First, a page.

Best probiotic for kids

When babies are born they have a sterile digestive system. During birth, then from breastmilk or formula and later on from food, probiotic bacteria are introduced. These bacteria make up an important part of your littles ones health and different experiences and exposures throughout her childhood will affect how her digestive system is colonised.

A guest post by Gabriella Goodchild www.healthfuldietitian.co.uk

Note: this blog contains affiliate links which means that if you choose to buy a product by clicking on my link, I receive a small commission. All money made goes back into paying for the running of this website.

What are probiotics?

Probiotics are live cultures or ‘friendly bacteria’, naturally found in many foods or available as a supplement. 

They may have health benefits for children, helping to maintain a healthy digestive system and the right balance of bacteria. They could also help conditions such as Irritable Bowel Syndrome (IBS), constipation, colic, diarrhoea and tummy pain.

The research In adults shows they have also helped with insomnia, preventing migraine, beating stress and anxiety, boosting the immune system, helping manage emotions and improving memory and learning.

Probiotics.jpg

Why do we need them?

Daily probiotic intake has shown to be beneficial for digestive health, by helping to restore the right balance between good and bad bacteria. 

The friendly bacteria from probiotics, compete with bad bacteria in the gut and helps remove it, resulting in a healthier digestive system. 

Which foods have probiotics in?

Foods containing probiotics include live yoghurt, kefir (a fermented milk drink), sauerkraut, kimchi (a fermented spicy Korean dish) and pickled gherkins.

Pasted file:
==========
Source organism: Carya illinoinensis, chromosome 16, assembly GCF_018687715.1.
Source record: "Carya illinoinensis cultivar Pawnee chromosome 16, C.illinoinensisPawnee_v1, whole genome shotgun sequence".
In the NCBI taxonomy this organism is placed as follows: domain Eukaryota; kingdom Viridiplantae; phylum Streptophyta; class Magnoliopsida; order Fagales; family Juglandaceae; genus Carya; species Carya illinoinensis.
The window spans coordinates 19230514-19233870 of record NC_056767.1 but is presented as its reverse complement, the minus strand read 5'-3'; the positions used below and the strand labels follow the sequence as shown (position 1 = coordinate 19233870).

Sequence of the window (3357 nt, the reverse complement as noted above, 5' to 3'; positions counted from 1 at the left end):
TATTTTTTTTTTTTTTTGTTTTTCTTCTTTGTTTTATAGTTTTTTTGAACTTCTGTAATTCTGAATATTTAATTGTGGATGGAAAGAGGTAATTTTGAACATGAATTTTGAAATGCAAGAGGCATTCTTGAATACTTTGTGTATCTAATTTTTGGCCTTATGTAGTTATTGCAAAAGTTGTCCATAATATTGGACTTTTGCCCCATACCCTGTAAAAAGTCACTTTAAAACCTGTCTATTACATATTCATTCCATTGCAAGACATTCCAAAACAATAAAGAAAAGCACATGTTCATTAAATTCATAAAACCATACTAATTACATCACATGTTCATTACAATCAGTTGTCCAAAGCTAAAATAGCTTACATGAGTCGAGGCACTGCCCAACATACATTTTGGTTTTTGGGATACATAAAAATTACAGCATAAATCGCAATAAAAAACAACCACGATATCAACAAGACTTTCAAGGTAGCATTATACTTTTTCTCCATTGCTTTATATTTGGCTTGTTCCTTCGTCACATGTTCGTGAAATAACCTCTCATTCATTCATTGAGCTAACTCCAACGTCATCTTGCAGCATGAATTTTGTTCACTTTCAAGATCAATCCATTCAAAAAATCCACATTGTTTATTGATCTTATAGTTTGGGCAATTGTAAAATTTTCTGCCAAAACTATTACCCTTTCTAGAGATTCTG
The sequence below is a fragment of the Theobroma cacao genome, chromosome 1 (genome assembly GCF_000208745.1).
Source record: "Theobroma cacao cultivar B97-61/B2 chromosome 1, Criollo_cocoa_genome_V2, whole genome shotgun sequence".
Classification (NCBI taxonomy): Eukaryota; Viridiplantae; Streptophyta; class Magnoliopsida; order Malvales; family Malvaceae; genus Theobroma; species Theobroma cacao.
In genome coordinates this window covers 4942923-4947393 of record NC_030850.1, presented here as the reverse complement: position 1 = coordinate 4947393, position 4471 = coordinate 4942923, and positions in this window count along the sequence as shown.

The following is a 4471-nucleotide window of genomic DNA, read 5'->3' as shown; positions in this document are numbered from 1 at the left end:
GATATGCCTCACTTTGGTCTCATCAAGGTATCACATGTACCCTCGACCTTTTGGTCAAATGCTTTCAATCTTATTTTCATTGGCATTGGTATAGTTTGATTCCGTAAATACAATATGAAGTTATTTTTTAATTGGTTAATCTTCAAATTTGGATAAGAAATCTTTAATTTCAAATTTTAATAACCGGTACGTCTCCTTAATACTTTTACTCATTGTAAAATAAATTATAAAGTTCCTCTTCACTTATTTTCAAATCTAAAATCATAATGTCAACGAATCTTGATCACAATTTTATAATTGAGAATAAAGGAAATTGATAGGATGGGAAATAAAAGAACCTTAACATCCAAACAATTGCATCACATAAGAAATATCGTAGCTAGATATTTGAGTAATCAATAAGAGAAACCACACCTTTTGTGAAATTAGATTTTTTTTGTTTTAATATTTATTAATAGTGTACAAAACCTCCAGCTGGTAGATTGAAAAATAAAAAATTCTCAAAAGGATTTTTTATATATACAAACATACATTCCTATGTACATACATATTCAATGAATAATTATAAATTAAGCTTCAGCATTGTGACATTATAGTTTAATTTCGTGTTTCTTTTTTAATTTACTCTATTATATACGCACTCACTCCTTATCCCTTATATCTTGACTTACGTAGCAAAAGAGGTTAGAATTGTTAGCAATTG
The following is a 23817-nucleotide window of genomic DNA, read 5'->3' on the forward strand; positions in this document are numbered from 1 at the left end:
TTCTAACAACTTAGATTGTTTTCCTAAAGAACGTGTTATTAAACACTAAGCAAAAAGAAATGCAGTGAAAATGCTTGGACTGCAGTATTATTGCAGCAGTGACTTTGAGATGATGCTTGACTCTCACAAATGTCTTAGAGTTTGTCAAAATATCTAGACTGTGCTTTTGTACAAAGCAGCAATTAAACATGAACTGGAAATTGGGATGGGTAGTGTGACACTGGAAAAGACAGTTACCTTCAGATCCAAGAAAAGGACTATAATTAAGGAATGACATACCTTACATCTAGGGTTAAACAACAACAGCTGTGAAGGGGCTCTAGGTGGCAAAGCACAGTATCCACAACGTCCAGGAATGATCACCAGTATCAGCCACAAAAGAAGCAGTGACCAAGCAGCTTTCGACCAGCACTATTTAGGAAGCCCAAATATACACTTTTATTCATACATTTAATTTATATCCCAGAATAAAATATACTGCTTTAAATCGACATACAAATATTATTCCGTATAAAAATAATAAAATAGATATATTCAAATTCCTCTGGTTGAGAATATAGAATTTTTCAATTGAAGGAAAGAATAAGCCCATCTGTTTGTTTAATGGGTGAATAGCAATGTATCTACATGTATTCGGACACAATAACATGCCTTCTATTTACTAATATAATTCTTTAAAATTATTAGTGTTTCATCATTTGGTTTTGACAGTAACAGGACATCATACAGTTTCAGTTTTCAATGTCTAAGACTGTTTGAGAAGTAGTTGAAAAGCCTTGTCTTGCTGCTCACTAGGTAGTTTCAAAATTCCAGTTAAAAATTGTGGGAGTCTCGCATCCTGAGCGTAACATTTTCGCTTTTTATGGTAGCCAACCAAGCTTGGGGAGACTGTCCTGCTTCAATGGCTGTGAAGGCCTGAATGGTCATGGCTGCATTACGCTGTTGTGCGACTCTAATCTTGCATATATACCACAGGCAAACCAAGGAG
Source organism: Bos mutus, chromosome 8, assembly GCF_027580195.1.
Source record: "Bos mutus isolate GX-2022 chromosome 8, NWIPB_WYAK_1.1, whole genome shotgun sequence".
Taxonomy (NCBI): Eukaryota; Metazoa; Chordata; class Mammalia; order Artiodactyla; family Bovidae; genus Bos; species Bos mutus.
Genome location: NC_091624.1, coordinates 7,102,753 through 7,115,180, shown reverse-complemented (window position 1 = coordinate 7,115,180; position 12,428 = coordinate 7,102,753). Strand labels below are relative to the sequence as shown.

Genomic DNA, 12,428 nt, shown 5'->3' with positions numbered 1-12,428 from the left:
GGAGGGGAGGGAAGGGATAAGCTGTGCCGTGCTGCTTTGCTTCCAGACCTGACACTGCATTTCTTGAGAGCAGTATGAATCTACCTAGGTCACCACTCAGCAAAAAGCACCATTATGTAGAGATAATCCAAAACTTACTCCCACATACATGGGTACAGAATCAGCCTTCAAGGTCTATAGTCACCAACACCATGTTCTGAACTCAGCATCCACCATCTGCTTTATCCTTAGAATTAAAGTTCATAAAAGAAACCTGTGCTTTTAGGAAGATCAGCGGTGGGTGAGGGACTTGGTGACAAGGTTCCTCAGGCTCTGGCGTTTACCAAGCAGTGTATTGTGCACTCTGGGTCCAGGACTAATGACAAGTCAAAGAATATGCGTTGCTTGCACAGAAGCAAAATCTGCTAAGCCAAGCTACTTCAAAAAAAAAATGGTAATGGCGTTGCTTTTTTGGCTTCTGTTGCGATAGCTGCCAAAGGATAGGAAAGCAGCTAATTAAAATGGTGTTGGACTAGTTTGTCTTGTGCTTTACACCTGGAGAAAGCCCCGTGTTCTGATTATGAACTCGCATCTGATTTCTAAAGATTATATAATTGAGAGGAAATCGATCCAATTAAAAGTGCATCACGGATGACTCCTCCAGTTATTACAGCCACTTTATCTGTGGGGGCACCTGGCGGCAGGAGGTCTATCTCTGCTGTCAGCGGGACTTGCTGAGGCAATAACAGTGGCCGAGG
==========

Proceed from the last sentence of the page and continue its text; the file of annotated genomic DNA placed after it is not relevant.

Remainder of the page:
Should children be eating more of these foods?

If possible, but getting children to eat more high probiotic foods could be challenging, as sauerkraut and pickled gherkins are not typically children’s favourite foods! Some fermented or pickled foods may also be high in salt and therefore unsuitable for children. 

Probiotic supplements.jpg

Supplements or food, which is better?

Both have a place in keeping tummy’s happier and healthier. Where possible it’s always good to get what we need from food but when this isn’t always practical a probiotic supplement is another way to get the beneficial live cultures. 

Are all probiotics the same? 

No, there are different strains of probiotics and each may have a different effect on the body. One of the most common strains are the Lactobacillus species. Some probiotic supplements contain one main strain and others contain a number of different strains. 

Do probiotic supplements really contain billions of probiotics?

Probiotics are counted by the number of colonies of live cultures, these are known as Colony Forming Units or (CFU’s). Probiotics normally contain at least one billion CFU’s.  

Many kids probiotics contain 3 - 6 billion CFU’s. 

What are prebiotics?

Probiotics and prebiotics are different. Prebiotics are parts of foods that are difficult to digest and are found in foods such as garlic, onions, leeks, asparagus and bananas. Prebiotics assist the friendly bacteria by acting as food for the friendly bacteria to thrive. 

Are probiotics safe for children?

From all the research into probiotics for children, no serious side effects have been found from taking a daily probiotic supplement [1]. However, probiotics are not suitable for all children, especially those with medical conditions which may cause weakened immune systems.

Probiotics can cause side effects, including nausea, rashes, constipation or bloating. These are usually mild and temporary but will vary for each child. 

Always take advice from your child’s GP or Registered Dietitian prior to starting a new supplement or if you are concerned about any side effects. 

Probiotics for constipation.jpg

Which probiotics are best for constipation?

Constipation can be very distressing for both parent and child. Research has found that probiotics could help constipation in children, particularly by helping them go to the toilet more often [4].